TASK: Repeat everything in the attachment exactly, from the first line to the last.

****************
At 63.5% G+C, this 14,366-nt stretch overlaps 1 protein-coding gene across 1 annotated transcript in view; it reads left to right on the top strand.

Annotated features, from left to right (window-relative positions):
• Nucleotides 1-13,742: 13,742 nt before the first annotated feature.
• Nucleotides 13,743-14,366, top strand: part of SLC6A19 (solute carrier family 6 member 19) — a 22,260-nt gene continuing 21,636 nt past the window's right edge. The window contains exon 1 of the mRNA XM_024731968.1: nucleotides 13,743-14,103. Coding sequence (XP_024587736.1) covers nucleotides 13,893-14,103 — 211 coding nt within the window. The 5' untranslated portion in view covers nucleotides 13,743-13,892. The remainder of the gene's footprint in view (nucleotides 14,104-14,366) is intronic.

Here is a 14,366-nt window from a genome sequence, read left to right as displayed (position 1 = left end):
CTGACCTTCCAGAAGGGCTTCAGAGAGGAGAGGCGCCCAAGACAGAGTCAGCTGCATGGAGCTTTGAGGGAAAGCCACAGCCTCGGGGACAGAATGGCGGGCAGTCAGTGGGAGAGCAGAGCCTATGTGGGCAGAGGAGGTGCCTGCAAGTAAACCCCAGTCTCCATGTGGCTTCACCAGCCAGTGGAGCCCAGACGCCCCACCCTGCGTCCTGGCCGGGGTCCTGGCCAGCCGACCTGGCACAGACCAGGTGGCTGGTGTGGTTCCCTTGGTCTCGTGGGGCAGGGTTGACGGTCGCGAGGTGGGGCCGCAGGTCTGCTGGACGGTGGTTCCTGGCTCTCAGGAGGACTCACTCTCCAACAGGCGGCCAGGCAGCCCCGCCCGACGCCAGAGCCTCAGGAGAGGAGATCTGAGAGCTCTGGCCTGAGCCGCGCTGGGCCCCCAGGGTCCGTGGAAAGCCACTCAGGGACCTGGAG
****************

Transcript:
At 63.5% G+C, this 14,366-nt stretch overlaps 1 protein-coding gene across 1 annotated transcript in view; it reads left to right on the top strand.

Annotated features, from left to right (window-relative positions):
• Nucleotides 1-13,742: 13,742 nt before the first annotated feature.
• Nucleotides 13,743-14,366, top strand: part of SLC6A19 (solute carrier family 6 member 19) — a 22,260-nt gene continuing 21,636 nt past the window's right edge. The window contains exon 1 of the mRNA XM_024731968.1: nucleotides 13,743-14,103. Coding sequence (XP_024587736.1) covers nucleotides 13,893-14,103 — 211 coding nt within the window. The 5' untranslated portion in view covers nucleotides 13,743-13,892. The remainder of the gene's footprint in view (nucleotides 14,104-14,366) is intronic.

Here is a 14,366-nt window from a genome sequence, read left to right as displayed (position 1 = left end):
CTGACCTTCCAGAAGGGCTTCAGAGAGGAGAGGCGCCCAAGACAGAGTCAGCTGCATGGAGCTTTGAGGGAAAGCCACAGCCTCGGGGACAGAATGGCGGGCAGTCAGTGGGAGAGCAGAGCCTATGTGGGCAGAGGAGGTGCCTGCAAGTAAACCCCAGTCTCCATGTGGCTTCACCAGCCAGTGGAGCCCAGACGCCCCACCCTGCGTCCTGGCCGGGGTCCTGGCCAGCCGACCTGGCACAGACCAGGTGGCTGGTGTGGTTCCCTTGGTCTCGTGGGGCAGGGTTGACGGTCGCGAGGTGGGGCCGCAGGTCTGCTGGACGGTGGTTCCTGGCTCTCAGGAGGACTCACTCTCCAACAGGCGGCCAGGCAGCCCCGCCCGACGCCAGAGCCTCAGGAGAGGAGATCTGAGAGCTCTGGCCTGAGCCGCGCTGGGCCCCCAGGGTCCGTGGAAAGCCACTCAGGGACCTGGAG